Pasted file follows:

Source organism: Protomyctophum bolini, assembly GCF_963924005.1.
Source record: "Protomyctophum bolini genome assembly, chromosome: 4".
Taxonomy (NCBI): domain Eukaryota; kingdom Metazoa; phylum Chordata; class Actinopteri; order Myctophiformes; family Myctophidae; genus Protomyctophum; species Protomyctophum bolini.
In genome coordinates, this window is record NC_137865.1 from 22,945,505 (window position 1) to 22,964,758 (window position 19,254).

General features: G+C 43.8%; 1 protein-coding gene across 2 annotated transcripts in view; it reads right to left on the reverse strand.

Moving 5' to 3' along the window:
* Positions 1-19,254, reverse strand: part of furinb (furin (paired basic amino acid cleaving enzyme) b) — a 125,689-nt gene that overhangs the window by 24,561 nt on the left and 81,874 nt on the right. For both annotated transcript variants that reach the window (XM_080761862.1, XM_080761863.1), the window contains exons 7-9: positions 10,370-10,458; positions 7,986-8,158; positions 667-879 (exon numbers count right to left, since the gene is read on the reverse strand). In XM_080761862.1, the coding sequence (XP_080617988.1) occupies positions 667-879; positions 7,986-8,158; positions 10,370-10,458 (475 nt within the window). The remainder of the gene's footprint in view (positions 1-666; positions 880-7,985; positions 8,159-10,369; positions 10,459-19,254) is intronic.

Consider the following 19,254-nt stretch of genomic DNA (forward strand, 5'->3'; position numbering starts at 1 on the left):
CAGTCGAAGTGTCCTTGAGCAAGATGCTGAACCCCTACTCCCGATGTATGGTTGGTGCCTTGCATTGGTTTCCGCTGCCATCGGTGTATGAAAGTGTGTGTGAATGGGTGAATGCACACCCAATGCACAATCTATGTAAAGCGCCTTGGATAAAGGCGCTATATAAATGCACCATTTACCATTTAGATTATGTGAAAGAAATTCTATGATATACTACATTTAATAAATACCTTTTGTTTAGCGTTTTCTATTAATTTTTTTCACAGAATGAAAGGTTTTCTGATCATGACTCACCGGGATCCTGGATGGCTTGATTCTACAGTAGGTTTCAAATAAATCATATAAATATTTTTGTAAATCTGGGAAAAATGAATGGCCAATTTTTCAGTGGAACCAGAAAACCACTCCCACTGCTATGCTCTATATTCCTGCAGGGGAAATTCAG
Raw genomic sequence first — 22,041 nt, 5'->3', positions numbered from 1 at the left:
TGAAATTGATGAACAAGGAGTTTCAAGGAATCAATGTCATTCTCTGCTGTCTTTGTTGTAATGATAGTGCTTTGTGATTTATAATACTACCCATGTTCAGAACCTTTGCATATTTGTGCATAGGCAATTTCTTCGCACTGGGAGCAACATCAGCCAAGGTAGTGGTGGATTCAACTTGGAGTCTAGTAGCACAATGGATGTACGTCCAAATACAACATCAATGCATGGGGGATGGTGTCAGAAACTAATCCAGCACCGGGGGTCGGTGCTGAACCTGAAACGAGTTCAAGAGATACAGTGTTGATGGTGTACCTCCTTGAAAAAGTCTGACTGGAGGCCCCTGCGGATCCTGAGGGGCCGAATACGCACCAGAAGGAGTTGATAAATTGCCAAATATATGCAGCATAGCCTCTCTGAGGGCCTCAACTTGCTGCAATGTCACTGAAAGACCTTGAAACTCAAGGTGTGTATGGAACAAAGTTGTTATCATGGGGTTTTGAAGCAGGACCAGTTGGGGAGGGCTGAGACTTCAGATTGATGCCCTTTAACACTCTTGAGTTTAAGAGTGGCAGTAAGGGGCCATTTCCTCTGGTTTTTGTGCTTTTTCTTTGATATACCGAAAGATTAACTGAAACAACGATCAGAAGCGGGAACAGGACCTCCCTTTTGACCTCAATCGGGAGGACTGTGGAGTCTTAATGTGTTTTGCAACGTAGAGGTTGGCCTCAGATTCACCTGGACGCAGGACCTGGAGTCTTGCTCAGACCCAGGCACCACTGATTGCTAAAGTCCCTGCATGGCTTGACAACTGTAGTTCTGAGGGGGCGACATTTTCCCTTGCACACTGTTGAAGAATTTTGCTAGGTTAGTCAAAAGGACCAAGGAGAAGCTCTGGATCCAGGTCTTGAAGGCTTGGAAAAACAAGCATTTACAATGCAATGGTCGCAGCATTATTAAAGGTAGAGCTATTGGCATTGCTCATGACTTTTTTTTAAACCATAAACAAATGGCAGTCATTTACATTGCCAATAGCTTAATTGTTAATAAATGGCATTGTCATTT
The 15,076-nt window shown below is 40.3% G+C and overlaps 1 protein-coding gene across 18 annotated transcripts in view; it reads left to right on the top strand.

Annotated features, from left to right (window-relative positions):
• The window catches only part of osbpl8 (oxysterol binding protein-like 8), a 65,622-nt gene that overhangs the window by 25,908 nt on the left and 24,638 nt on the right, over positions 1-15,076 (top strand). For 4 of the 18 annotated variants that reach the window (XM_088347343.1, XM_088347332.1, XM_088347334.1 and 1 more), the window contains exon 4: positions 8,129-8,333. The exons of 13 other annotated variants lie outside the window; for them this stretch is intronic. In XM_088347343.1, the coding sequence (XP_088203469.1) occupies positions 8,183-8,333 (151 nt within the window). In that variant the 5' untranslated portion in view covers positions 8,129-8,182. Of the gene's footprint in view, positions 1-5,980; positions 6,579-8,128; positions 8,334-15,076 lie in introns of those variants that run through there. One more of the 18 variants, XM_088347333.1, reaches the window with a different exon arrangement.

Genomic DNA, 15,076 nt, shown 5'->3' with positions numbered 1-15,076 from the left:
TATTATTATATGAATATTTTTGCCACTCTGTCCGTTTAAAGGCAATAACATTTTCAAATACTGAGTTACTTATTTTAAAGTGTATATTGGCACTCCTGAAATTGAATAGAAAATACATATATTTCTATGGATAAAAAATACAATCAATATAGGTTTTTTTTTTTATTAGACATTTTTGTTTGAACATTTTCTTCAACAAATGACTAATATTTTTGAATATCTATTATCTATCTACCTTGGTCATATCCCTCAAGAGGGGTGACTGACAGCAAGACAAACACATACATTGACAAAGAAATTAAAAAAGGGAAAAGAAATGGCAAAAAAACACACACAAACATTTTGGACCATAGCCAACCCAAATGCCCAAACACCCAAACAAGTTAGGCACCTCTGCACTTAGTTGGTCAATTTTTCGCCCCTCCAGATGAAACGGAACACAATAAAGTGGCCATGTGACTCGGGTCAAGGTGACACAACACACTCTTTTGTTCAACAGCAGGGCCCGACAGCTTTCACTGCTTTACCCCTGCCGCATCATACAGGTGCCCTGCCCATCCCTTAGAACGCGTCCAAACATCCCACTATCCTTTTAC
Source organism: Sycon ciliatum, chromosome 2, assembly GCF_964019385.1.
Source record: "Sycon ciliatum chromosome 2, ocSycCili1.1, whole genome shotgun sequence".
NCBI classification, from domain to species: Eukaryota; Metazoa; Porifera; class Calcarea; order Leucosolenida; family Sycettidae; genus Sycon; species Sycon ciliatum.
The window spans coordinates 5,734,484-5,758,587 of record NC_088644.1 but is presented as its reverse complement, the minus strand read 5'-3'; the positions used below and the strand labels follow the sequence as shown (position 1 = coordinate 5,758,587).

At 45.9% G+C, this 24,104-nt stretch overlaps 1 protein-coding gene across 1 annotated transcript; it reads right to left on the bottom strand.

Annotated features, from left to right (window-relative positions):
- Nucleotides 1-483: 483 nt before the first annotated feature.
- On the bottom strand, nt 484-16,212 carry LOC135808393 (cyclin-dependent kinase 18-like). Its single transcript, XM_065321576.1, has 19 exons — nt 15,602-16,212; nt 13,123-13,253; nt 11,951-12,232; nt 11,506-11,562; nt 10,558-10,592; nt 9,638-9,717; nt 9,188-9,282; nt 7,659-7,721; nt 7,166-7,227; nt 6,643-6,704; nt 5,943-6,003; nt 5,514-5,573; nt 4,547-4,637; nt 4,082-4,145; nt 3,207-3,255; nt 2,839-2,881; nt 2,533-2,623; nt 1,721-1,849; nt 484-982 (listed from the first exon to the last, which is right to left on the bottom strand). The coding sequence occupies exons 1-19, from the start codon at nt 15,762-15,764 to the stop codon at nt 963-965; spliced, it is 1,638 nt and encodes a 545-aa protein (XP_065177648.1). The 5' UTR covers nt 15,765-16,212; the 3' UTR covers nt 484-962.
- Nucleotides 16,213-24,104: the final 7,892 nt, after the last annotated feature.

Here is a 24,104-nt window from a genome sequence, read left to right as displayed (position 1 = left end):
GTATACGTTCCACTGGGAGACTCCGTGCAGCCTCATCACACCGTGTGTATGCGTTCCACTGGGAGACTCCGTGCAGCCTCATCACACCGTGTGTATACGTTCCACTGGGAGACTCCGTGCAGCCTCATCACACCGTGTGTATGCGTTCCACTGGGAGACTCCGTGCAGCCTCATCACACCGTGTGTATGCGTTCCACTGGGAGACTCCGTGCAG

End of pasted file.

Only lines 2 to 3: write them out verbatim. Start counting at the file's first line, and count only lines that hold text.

Source record: "Protomyctophum bolini genome assembly, chromosome: 4".
Taxonomy (NCBI): domain Eukaryota; kingdom Metazoa; phylum Chordata; class Actinopteri; order Myctophiformes; family Myctophidae; genus Protomyctophum; species Protomyctophum bolini.